The Diagnostic and Therapeutic Challenges of Posttraumatic Iris Implantation Cysts: Illustrative Case Presentations and a Review of the Literature
Posttraumatic iris implantation cysts are rare ocular findings that are often associated with poor visual outcomes. Iris implantation cysts can present clinicians with diagnostic and therapeutic challenges given their variable presentations and frequently destructive nature. In this paper, we provide descriptions of two unusual cases of posttraumatic iris implantation cysts. The first case is of a recurrent keratin-filled iris implantation cyst that developed after open globe injury and intraocular implantation of cilia and was treated with cyst debulking procedures, injections of 5-Fluorouracil, and iridocyclectomy. The second case is of recurrent posttraumatic serous iris implantation cysts that were treated with laser, cyst aspiration, and injections of 5-Fluorouracil. We use these cases as a platform to discuss the different manifestations of implantation cysts, the roles of anterior segment optical coherence tomography, ultrasound biomicroscopy, and histopathology in facilitating timely and accurate diagnosis and review the range of available therapeutic modalities. We discuss conservative treatment approaches, including the novel use of 5-Fluorouracil therapy as an adjunct therapy, as well as more aggressive surgical excision requiring ocular reconstruction. Through a discussion of these cases and review of the literature, we provide recommendations to assist clinicians in managing this uncommon but vision-threatening condition and minimizing complications.
Posttraumatic or postsurgical iris implantation cysts, a relatively rare occurrence, present the clinician with several challenges. The clinician is required to accurately determine the pathogenesis of these cysts as well as decide upon the appropriate timing and modality of treatment. Iris cysts are classified as primary or secondary cysts based upon their etiology [1–3]. Primary cysts include posterior pigment epithelial cysts, iris stromal cysts, and free-floating/dislodged cysts while secondary or acquired cysts develop in the setting of ocular trauma, tumors, inflammatory conditions, parasitic ocular invasion, or prolonged use of topical miotics or prostaglandins [1, 2, 4]. Among secondary cysts, posttraumatic implantation cysts are encountered more commonly in clinical practice. They are particularly difficult to manage, given their variable presentations and risk for complications, and are also often associated with poor visual outcomes [1–5]. In this paper, we highlight two unusual cases of recurrent iris implantation cysts with varying etiologies, presentations, and treatment approaches and use them as a platform to review and discuss the diagnostic and therapeutic challenges faced when addressing this uncommon condition.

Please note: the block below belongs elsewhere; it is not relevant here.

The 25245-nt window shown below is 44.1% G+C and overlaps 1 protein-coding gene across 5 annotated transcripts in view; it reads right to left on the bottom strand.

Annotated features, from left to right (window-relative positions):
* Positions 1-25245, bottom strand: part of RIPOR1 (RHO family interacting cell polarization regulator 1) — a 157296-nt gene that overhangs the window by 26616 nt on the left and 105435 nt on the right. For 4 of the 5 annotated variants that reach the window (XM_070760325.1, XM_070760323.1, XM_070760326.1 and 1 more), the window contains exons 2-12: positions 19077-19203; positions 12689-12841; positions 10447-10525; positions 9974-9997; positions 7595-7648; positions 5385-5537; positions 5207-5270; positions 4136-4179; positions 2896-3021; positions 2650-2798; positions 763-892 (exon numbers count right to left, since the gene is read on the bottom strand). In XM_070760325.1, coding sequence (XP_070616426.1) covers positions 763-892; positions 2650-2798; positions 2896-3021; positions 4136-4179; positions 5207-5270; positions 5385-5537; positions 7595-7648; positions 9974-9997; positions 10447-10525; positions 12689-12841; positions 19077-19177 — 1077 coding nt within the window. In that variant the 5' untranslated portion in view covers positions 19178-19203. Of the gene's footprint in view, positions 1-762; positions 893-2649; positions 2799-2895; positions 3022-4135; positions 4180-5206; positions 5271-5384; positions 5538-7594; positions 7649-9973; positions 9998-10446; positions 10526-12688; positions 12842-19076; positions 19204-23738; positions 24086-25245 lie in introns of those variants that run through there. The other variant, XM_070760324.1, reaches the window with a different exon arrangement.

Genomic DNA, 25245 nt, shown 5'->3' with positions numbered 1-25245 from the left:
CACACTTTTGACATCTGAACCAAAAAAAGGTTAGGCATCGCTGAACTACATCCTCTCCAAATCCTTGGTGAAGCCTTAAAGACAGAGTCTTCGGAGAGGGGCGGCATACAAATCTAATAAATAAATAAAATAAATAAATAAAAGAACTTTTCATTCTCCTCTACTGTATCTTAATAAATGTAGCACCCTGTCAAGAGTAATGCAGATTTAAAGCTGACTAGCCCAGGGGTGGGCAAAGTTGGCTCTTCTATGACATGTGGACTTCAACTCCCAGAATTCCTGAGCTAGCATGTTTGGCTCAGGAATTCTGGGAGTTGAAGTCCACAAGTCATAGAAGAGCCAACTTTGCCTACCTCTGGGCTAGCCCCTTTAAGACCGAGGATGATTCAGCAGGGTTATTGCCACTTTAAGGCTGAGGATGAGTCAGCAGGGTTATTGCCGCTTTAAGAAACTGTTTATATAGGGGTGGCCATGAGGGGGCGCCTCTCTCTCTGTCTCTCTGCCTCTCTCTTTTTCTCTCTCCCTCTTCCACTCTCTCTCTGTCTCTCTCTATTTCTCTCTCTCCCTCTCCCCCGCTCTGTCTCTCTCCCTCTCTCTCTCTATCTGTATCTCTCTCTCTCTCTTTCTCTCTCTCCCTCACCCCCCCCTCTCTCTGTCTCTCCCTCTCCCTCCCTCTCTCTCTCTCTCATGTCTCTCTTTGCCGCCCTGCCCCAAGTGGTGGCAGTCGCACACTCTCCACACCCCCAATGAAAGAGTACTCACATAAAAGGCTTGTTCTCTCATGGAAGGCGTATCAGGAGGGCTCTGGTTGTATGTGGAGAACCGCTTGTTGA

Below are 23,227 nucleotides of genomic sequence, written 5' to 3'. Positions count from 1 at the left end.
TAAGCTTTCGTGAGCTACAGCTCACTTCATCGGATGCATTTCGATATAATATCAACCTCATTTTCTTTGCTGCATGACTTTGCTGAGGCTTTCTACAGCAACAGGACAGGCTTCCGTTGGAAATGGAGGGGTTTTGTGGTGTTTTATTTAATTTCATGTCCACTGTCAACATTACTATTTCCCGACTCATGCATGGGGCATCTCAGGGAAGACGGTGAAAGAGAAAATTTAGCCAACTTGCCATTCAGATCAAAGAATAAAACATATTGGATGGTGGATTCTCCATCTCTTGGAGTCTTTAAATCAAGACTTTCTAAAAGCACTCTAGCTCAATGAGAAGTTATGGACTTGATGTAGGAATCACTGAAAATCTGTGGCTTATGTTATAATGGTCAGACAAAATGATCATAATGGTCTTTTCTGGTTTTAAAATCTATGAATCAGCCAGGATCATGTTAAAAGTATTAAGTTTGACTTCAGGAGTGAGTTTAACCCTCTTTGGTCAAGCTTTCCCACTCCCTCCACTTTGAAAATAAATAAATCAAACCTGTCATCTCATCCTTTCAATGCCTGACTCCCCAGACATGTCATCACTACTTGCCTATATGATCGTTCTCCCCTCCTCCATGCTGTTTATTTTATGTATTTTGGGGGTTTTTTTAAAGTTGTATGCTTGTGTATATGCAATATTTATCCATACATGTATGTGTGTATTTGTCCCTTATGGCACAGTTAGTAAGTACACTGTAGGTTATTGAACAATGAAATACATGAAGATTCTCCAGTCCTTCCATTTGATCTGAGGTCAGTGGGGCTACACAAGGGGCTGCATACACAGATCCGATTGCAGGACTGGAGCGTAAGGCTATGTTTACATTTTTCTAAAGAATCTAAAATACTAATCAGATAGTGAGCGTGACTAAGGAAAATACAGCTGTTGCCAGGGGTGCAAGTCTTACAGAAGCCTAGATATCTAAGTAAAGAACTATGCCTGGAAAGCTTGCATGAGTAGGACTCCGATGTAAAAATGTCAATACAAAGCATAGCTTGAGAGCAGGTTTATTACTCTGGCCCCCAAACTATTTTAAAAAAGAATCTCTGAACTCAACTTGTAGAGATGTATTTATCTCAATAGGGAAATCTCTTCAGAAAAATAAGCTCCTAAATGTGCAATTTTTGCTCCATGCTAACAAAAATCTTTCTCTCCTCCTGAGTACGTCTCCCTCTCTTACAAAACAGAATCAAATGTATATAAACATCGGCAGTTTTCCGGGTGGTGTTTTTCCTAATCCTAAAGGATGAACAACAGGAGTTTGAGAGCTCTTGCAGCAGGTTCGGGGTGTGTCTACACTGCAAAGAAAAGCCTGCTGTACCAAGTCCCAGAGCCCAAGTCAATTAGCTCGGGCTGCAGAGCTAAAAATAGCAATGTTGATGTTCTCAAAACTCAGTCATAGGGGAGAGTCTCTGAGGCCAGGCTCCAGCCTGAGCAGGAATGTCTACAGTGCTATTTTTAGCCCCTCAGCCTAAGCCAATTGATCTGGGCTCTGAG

2. Case 1
A 22-year-old male with a history of penetrating ocular trauma with a wire fence in the right eye underwent full-thickness corneal laceration and iris prolapse repair at an outside institution in 2010. He first presented to the Flaum Eye Institute in 2012 with an enlarging “white spot” in the previously injured right eye, discoloration of the iris, and symptoms of chronic pain, photophobia, and epiphora. Visual acuity was 20/150 in the right eye, intraocular pressure was 14 mmHg, and anterior segment exam revealed a 4 mm healed central corneal scar, quiet anterior chamber, and a large iris cyst from 7 to 9 o’clock with 2 cilia embedded in the iris (Figures 1(a) and 1(b)). Over the next month, he experienced progressive growth of the cyst and worsening of his symptoms and subsequently underwent debulking of the iris cyst, explanation of both cilia, and injection of 1000 mcg 5-Fluorouracil (5-FU) in 0.2 cc of Viscoat into the cyst cavity. Gram stain and aerobic culture of the aspirated material revealed no organisms and pathological analysis revealed benign nonpigmented epithelial tissue consistent with cyst material and keratin debris. One week postoperatively, the patient’s eye remained quiet with the best spectacle-corrected visual acuity (BCVA) of 20/80 OD with no recurrence of the iris cyst (Figure 1(c)).